When you look at a wine label, do you get perplexed by terms such as Proprietor's Reserve or Barrel Select? What do those barrels select, precisely? How old do vines need to be before they become “Old Vines”? (That's a touchy subject in some demographics!) Does the word “Estate” mean anything to you, aside from estate planning?
You're not alone if you wonder about these things. The Treasury Department's Alcohol and Tobacco Tax and Trade Bureau (TTB), the successor to the old Bureau of Alcohol, Tobacco and Firearms (ATF) wants to know, too. In a Federal Register notice published early this month, the TTB asked for public comment on whether it should amend its regulations to give precise meaning to these and other terms. The notice is worth reading, and as far as Federal Register literature goes, it's a spell-binder.
There is some reading between the lines to do, however. For example, the TTB notes that industry petitioners have asked the agency to distinguish between “estate bottled” and “estate grown.” The first term is enshrined in TTB regs to mean that the wine is grown in vineyards owned or controlled by the winery in a designated American Viticultural Area, and that the winery controls all aspects of the vinification from fermentation through bottling, on the premises. TTB policy – but not regulation – has held that “estate grown” should mean the same thing, so consumers don't get confused. The proposed change would allow a wine that does not meet the current standard for “estate bottled” to be labeled as “estate grown.”
What's the difference? It could be something as simple as whether a small winery that owns its vineyard and uses only its own fruit also owns a bottling line – or uses a contractor to bottle, therefore saving money but losing the “estate” label. Or it could allow a winery that controls the process from start to finish but is not in an established AVA to call its wine “estate grown.” Boxwood Winery near Middleburg, for example, does not meet the “estate bottled” criteria because it is not located in one of Virginia's six established AVAs. Yet the winery uses only grapes grown on its estate, and controls the vinification and bottling. For all intents and purposes, its wines are what discerning consumers think of when they see the word “estate” on the label.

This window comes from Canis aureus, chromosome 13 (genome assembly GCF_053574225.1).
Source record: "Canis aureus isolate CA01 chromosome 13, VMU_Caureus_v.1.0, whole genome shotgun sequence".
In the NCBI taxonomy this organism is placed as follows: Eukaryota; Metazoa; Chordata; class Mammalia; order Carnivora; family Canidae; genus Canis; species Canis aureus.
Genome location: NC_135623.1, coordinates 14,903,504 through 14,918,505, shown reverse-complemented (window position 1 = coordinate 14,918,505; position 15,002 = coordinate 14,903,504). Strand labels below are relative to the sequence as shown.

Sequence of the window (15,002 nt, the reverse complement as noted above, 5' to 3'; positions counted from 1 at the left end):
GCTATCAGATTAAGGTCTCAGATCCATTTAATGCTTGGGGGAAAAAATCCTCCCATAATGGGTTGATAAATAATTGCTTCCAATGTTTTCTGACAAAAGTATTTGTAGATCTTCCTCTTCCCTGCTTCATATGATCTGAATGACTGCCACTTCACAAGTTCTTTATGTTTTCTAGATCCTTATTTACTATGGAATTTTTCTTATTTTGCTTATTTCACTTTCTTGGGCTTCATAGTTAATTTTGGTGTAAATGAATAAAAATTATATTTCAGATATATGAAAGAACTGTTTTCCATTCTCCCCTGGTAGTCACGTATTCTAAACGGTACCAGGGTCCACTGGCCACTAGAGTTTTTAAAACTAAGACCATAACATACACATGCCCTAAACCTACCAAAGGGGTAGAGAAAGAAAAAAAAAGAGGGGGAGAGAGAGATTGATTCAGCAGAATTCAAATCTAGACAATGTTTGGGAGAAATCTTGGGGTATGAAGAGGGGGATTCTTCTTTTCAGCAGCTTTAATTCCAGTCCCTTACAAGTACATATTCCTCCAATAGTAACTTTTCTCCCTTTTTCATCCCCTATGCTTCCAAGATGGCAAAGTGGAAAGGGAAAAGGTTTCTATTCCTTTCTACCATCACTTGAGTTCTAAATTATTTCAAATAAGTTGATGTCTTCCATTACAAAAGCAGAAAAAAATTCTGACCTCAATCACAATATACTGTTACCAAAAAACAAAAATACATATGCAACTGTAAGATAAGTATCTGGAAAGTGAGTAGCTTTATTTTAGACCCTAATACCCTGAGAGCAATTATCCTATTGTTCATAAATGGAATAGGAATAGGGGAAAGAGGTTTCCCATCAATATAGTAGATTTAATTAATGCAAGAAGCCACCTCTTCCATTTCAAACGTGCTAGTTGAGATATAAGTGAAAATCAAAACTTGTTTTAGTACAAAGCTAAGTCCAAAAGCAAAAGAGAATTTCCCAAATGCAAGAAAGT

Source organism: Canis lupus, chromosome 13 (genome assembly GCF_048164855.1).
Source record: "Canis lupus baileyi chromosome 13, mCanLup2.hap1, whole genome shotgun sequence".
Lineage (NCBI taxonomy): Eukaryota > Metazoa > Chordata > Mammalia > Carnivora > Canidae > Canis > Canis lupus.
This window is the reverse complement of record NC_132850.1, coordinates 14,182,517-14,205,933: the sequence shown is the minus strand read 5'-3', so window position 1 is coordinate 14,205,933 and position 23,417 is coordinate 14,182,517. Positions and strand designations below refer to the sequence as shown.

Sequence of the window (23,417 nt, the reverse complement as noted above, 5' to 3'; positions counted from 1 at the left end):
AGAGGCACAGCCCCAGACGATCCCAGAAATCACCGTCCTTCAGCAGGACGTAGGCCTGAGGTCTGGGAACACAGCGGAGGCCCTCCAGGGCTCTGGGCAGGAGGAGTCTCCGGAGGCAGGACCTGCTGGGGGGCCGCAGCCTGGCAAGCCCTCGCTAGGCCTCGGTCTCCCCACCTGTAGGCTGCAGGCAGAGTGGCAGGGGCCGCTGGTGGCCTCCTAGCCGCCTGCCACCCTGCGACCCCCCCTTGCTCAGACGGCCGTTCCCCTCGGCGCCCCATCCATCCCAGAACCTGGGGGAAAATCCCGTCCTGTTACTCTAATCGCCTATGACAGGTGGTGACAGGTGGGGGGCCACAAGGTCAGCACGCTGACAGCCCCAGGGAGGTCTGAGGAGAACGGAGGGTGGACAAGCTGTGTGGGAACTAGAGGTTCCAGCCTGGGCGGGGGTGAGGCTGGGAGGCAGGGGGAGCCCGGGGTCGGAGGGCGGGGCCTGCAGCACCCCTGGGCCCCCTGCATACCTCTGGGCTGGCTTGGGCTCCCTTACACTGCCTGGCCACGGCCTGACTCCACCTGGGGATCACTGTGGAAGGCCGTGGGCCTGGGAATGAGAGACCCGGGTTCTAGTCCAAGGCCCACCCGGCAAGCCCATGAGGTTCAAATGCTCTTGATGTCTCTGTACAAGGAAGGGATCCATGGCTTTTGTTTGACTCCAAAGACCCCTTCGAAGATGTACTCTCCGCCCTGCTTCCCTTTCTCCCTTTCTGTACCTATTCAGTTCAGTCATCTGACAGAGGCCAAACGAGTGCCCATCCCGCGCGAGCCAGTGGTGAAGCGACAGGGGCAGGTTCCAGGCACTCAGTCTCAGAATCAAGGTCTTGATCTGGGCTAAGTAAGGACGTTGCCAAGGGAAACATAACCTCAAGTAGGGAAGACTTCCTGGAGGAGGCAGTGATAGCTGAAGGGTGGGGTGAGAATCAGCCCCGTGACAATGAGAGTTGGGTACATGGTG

On the other hand, if TTB is not careful, it could allow “estate grown” to mean anything, and thus nothing. The agency notes that it already allows the use of the words “estate” and “estates” on wine lables without the need to satisfy the criteria for “estate bottled” - it is asking whether it should specify definitions of those words as well.
In general, I favor clarity and specificity in wine labeling terms, as an aid to the consumer in sorting through all the marketing hype. So does the TTB. That's why the agency has asked for public comment on whether it should establish regulatory definitions for certain terms, and if so, what those definitions should be.
Wine lovers probably won't pay much attention or submit public comments to the TTB. That's the nature of government regulation – as consumers (or “public stakeholders”) we will be affected by whatever comes out of this (even if that simply means more confusing wine labels), but we don't pay attention to the process. The people who will comment will be industry folks who want to use words like Old Vines or Estate on their labels because they think those words impress us – even while they may try to dilute their very meaning.
This is not a Tea Party moment, but wine lovers should read the Federal Register once in awhile.
This item was published Nov. 19 on The Washington Post's All We Can Eat blog.